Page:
Thursday, September 4, 2008

Fried Tofu with Malunggay Leaves

Just last tuesday, I felt like being adventurous and so I tried to experiment a new dish... Tada! "Fried tofu with malunggay leaves"

  • 1 bundle of malunggay (Moringa oleifera) leaves (~3 cups)
  • 2 small cubes of tofu, cut into fours (tokwa)
  • a thumb-sized ginger, diced
  • 2 cloves of garlic, chopped
  • 1 small onion, chopped
  • 2-3 cups water
  • salt and pepper to taste

  • Procedure:
    1. Fry the tofu then set aside.
    2. Saute the garlic and onion on a saucepan.
    3. Add the malunggay, water, ginger and fried tofu.
    4. Season to taste then bring to a boil until leaves are cooked.

    The verdict:

    Haha, well, the dish I made was a bit blunt. But I guess you can add mushrooms to give it more flavor. During this times I missed the flavor meat or meat broth gives, but hey! I already made a commitment to be an ovo-lacto vegetarian and I'll definitely take "blunt meals" as a challenge to improve my cooking skills. lol. xD

    Malunggay Miracle

    Malunggay (Moringa oleifera) is one of the recently becoming famous "miracle vegetable" of the Philippines. The once left-out tree that grew anywhere where there is soil, was researched by the Department of Science and Technology (DOST) and was found out to be loaded with nutrients and antioxidants. The Philippine Information Agency stated that Malunggay leaves contain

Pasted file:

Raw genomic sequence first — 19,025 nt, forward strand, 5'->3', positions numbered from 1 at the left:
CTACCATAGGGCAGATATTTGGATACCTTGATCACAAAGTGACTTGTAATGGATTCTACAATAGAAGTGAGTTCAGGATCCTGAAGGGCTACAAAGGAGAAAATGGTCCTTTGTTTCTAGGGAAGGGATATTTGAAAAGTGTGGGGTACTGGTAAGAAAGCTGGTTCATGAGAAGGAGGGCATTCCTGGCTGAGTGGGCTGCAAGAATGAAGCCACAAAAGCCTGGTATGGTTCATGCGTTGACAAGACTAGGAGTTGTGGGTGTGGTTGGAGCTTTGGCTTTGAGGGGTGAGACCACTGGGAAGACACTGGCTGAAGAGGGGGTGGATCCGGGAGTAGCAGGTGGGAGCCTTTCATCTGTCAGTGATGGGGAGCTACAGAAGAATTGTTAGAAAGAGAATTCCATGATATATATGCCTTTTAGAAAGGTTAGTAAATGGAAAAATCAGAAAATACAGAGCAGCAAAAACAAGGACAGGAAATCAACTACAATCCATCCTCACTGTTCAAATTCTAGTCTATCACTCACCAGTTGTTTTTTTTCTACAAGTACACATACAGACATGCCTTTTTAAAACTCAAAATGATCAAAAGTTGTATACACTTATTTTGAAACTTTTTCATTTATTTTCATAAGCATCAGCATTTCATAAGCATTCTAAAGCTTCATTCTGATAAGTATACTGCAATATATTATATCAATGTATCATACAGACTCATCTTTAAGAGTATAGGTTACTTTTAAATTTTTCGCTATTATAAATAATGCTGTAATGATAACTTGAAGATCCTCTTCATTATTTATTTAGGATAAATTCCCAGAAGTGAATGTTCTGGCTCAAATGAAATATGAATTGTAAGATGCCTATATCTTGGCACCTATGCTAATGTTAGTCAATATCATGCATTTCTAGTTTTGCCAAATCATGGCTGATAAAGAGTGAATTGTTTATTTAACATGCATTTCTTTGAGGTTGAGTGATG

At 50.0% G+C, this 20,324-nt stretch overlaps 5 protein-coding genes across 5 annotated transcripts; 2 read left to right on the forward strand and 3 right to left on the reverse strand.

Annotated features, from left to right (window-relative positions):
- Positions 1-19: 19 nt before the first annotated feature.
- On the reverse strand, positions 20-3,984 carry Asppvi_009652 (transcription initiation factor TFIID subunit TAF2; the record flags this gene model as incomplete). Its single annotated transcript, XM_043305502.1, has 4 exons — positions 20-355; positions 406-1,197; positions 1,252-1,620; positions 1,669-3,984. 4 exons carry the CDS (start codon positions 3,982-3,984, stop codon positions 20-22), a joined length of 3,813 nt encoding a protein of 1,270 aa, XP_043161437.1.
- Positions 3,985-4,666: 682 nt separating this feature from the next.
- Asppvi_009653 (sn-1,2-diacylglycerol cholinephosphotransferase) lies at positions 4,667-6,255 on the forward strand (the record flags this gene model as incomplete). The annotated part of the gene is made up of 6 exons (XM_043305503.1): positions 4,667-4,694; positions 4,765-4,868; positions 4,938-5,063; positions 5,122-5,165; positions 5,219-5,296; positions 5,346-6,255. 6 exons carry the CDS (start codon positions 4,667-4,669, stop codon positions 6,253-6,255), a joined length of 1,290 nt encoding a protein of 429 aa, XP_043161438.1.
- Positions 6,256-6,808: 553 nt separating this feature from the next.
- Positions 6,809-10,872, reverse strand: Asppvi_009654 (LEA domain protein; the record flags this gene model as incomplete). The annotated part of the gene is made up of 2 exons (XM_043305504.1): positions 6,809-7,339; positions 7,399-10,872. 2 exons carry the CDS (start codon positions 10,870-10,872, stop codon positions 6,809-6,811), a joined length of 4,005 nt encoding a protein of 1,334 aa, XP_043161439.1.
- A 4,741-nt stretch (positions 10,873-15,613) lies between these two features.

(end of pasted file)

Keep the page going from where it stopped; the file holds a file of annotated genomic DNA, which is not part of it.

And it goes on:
• "7 times the vitamin C of orange"
  • "4 times the vitamin A of carrots"
  • "4 times the calcium of milk"
  • "3 times the potassium of bananas"
  • "2 times the protein of yogurt"

  • No wonder, pregnant and lactating Filipino women were told by their grandmothers to eat malunggay as often as possible. You can see Cris' blog about the ways on how to use malunggay and my favorite is "how to make malunggay powder". Moringa powder can be used as seasoning to any dish you prefer. Interestingly enough, there are ongoing businesses from the leaves of this humble tree. Visit or biotech for details.

    As for the taste-value of this vegetable.. I say it's much like spinach.. Compared to the nutritional benefits of ampalaya (bittermelon), I say malunggay can be comparable, and even tastes better than bittermelon. :P